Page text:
Presentation on theme: "Ecological Succession -may result from natural orderly changes, or from rapid changes due to disasters, such as fire, etc. -succession occurs as a series."— Presentation transcript:
Ecological Succession -may result from natural orderly changes, or from rapid changes due to disasters, such as fire, etc. -succession occurs as a series of plants and animals colonize a site over time. -the natural process of establishing or reestablishing an ecosystem.
Primary Succession -the first plants to grow are called the “pioneer stage”, and is usually made up of moss and lichens, but can also be grasses,depending on conditions. -occurs on sites that have not been previously occupied. Ex: new lava flows, sunken ships, newly exposed sandbars.
Pioneer stages may also be termed “early successional” Early successional organisms are capable of enduring large variations and harsh habitat conditions. They are also very good at taking advantage of limited amounts of nutrients. (or of large amounts)
Mt. St. Helens
Cordgrass, Spartina alteniflora, colonizing a new sand dune.
Lichens attached to a rock
Lichens and moss break down the rock into soil, and create areas where water can gather. -eventually more complex plants start to grow, like ferns and grasses. -As these pioneers die and decompose, they enrich the soil, which allows larger plants to grow.
Small plants eventually give rise to larger plants, like shrubs, which then give rise to trees. -Plants get larger and more complex as succession proceeds to climax ex: grasses lead to trees -as each plant dies, they make the soil richer and more fertile.
Surtsey Island: A study in succession In the early 1960’s a new volcanic island was formed off the coast of Iceland. It provided scientists the perfect opportunity to study how ecological succession worked in a real-life situation.
1969: Two years after the initial eruptions ceased.
1975: The vegetation has spread, but is still not very diverse. Mostly small mosses, with some grass
1995: More diversity of plants, increased plant cover.
Climax State -A community in the climax state is one that is in its most mature state of development. -not all climax communities are forests. Ex: grasslands, tundra. Ex: Maple-Beech forest, mature coral reef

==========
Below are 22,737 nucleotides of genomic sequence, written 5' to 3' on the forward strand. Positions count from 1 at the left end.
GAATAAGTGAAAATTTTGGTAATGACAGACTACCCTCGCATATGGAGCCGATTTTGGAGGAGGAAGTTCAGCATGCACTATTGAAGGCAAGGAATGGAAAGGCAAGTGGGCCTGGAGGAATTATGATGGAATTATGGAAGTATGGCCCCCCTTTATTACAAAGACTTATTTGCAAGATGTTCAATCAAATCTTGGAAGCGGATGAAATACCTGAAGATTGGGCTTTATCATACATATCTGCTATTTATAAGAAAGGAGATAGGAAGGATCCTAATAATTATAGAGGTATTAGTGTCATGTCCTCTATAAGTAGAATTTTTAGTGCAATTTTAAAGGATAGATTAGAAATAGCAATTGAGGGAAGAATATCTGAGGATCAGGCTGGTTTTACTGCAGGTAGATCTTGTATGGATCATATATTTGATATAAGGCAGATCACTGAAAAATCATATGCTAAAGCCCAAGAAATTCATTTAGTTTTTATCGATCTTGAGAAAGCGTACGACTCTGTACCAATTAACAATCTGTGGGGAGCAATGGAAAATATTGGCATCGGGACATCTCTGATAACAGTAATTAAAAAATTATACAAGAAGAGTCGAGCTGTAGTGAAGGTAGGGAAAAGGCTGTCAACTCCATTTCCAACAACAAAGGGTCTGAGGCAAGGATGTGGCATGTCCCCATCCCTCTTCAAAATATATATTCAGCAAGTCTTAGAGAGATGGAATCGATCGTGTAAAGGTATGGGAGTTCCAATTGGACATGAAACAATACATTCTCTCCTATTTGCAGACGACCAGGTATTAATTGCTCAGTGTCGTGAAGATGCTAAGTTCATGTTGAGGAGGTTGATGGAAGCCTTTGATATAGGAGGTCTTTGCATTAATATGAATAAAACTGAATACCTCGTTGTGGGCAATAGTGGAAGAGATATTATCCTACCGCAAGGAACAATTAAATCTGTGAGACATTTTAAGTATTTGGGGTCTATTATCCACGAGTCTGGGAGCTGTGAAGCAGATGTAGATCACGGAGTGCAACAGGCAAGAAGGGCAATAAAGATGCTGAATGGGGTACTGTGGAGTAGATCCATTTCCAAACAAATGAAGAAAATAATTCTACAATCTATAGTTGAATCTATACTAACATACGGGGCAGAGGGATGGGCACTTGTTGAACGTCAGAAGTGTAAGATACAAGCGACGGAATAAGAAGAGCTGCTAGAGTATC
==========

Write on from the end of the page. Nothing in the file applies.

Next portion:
A true climax community is never really achieved in nature, because the system achieves maximum biomass and diversity during mid-succession. As the system ages, diversity and biomass may decline, especially depending on the abiotic conditions.
Old growth forest, British Columbia
Coral cave, Baja California
Mature coral reef, St. Lucia
Secondary Succession -it does not begin with bare rock, but with small plants and grasses. If left alone, it will return to the climax community it once was. Ex: forest fire -secondary succession occurs as a result of destruction or disaster.
Fireweed, Cineraria canadensis growing against a freshly burnt tree stump.
Fireweed growing from a rock cliff
Other examples of Secondary Succession: -farm fields left fallow will eventually return to the condition they were once in.
Pond Succession Step 1: Pioneer stage: small aquatic weeds surround the pond, trap soil as it is washed into the pond -a pond is not a climax community, eventually it will fill in and become a climax community
Step 2: cattails, larger weeds start to grow around the edges of the pond, trapping more soil. Edges of the pond move toward the center. Step 3: Small bushes and plants now grow on land that was once pond. The aquatic plants continue to trap soil, and fill in the pond.
Step 4: Shrubs are replaced with trees, and finally, large trees dominate the community. The area may remain wet and boggy, or may eventually fill in completely, leaving no trace of the former pond.